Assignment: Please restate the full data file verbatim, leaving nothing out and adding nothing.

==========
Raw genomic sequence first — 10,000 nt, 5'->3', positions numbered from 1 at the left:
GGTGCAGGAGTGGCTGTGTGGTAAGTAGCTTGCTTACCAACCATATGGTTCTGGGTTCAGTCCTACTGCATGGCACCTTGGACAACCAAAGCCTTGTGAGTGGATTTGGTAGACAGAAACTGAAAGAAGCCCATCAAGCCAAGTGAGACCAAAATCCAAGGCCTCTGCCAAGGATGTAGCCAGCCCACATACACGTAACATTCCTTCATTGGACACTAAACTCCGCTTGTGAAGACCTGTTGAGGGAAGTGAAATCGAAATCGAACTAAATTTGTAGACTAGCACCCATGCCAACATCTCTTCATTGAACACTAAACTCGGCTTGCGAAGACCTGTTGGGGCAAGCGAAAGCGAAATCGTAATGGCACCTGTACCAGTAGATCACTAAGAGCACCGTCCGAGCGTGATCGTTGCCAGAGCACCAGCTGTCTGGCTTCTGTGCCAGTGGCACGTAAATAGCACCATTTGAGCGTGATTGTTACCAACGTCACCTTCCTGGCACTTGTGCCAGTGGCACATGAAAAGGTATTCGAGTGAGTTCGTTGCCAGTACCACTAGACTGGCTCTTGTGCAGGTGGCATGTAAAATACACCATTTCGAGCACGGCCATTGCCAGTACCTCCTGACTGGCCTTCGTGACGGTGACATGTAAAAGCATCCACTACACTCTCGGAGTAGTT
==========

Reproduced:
Raw genomic sequence first — 10,000 nt, 5'->3', positions numbered from 1 at the left:
GGTGCAGGAGTGGCTGTGTGGTAAGTAGCTTGCTTACCAACCATATGGTTCTGGGTTCAGTCCTACTGCATGGCACCTTGGACAACCAAAGCCTTGTGAGTGGATTTGGTAGACAGAAACTGAAAGAAGCCCATCAAGCCAAGTGAGACCAAAATCCAAGGCCTCTGCCAAGGATGTAGCCAGCCCACATACACGTAACATTCCTTCATTGGACACTAAACTCCGCTTGTGAAGACCTGTTGAGGGAAGTGAAATCGAAATCGAACTAAATTTGTAGACTAGCACCCATGCCAACATCTCTTCATTGAACACTAAACTCGGCTTGCGAAGACCTGTTGGGGCAAGCGAAAGCGAAATCGTAATGGCACCTGTACCAGTAGATCACTAAGAGCACCGTCCGAGCGTGATCGTTGCCAGAGCACCAGCTGTCTGGCTTCTGTGCCAGTGGCACGTAAATAGCACCATTTGAGCGTGATTGTTACCAACGTCACCTTCCTGGCACTTGTGCCAGTGGCACATGAAAAGGTATTCGAGTGAGTTCGTTGCCAGTACCACTAGACTGGCTCTTGTGCAGGTGGCATGTAAAATACACCATTTCGAGCACGGCCATTGCCAGTACCTCCTGACTGGCCTTCGTGACGGTGACATGTAAAAGCATCCACTACACTCTCGGAGTAGTT